Record labels are out of date. They did not follow the music's progression from selling CDs to broadcasting songs to promoting concert tickets and merchandise. The labels were meant to help artists generate albums, fame and money. But now, anyone can register and nobody will buy it. So, today, it requires being a technology company, combining analytics with hyper-targeted advertising. And the old labels do not have the engineering talent for that.
Last year, former president of Interscope Records, Steve Stoute, secretly raised $ 70 million from Google Alphabet's parent company, the prestigious venture capital firm Andreessen Horowitz and entertainment giant 20th Century Fox.
Today, his startup United Masters is emerging stealthily.
United Masters is ready to offer musicians an alternative to operating record companies. He produces and distributes music on the Internet, and splits the royalties at 50/50 while the artist retains the rights to the main recordings. United Masters then reinvests all the analyzes, identifies the listeners, creates a CRM tool for the artists and helps them to target their best fans with targeted advertisements for tickets and merch.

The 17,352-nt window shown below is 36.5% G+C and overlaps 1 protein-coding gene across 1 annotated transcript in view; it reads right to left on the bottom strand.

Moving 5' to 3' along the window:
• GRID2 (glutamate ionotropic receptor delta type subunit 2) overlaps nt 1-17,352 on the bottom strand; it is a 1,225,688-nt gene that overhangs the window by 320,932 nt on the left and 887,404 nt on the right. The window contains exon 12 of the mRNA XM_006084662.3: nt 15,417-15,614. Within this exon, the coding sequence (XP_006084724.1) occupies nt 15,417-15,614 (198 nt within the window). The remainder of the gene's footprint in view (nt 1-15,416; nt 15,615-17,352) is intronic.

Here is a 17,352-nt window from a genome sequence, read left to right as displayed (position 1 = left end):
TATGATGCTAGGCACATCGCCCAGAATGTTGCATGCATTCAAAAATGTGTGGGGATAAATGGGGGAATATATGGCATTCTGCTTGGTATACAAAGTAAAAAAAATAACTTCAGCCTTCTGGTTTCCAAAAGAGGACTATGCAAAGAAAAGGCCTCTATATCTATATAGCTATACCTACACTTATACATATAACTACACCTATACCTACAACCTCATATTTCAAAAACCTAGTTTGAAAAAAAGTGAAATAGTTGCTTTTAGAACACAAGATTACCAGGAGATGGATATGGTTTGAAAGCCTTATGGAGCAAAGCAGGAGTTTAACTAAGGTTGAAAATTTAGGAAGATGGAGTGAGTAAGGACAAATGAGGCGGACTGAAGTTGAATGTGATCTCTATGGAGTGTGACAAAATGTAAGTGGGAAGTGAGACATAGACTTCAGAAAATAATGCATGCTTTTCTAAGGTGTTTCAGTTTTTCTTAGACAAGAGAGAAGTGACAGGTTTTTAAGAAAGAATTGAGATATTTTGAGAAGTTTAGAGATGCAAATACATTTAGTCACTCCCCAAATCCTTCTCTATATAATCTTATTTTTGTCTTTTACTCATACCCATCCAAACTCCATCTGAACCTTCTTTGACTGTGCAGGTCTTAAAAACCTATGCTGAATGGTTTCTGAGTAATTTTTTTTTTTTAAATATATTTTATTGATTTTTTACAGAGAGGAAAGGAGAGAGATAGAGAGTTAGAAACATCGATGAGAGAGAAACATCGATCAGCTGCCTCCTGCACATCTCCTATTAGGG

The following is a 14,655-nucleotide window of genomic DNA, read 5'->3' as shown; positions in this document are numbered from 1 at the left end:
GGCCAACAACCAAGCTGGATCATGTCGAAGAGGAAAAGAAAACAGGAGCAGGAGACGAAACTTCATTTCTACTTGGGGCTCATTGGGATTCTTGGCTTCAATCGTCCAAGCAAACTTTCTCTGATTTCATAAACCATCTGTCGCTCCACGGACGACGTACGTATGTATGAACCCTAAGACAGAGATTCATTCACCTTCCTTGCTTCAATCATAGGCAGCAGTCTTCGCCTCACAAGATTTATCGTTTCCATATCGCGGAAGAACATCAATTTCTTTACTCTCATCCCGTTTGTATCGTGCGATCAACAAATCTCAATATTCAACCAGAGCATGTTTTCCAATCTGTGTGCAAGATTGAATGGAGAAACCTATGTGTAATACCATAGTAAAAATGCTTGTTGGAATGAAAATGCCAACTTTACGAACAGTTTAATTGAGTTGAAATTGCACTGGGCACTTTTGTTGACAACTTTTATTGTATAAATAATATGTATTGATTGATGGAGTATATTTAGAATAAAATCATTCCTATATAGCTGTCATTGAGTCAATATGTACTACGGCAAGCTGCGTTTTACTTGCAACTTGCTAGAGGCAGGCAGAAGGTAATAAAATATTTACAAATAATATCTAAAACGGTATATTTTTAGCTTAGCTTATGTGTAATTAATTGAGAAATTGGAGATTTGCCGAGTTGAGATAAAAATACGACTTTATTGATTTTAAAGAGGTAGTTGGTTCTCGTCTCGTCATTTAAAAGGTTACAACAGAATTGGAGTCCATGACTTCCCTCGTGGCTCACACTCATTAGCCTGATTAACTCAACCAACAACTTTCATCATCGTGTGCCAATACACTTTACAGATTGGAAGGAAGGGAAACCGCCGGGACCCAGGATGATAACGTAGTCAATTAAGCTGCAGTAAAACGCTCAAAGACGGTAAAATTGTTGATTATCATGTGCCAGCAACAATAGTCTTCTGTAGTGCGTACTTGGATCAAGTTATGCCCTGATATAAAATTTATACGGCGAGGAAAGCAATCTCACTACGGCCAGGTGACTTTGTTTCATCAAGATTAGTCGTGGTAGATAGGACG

Stoute explains that the plan is to "Watch music as a game." You monetize the game to all the most committed people. I wanted to bring this theory and think about music. "These are the whales, these super fans, where the musicians earn a lot of money. And finally, someone has created a way to run ads for what artists sell to people who have listened to their album 50 times for cheap.
The world 's biggest rap fan, Ben Horowitz, is so attracted by the idea that he joins the United Masters' board of directors. And it's Larry Page himself who pushed Alphabet to direct the $ 70 million Series A. People do not know that Larry was a drummer. He has a deep sensitivity for the artist, "says Stoute.The page was stunned that the artists could not follow the fans who bring the most money and retarget them.While Page worked with David Drummond, the leader of Google Dev, a former radio DJ, to give United Masters all he needed.
The company is now actively recruiting technological talents in the areas of products, design and engineering. and his first wave of independent musicians. United Masters focuses first on emerging artists who want to be digital natives in the way they run their businesses. But eventallyually, he could sign established artists who want the flexibility and control of their original recordings.
Educating artists on another path could be the biggest challenge of United Masters. Many musicians still think that streaming is the enemy, cannabilizing their album sales, rather than as the inevitable progression of music distribution that can serve as marketing for their group as a brand. But once the artists see that they are not very different from Nike and that their songs are like commercials, they realize that they need help so that the listeners turn their passion into purchase.
"It is very important that the work of an artist is a great artist" concludes Stoute. "The infrastructure that surrounds them should help them get more money at effective rates, do not own their masters and take them from them."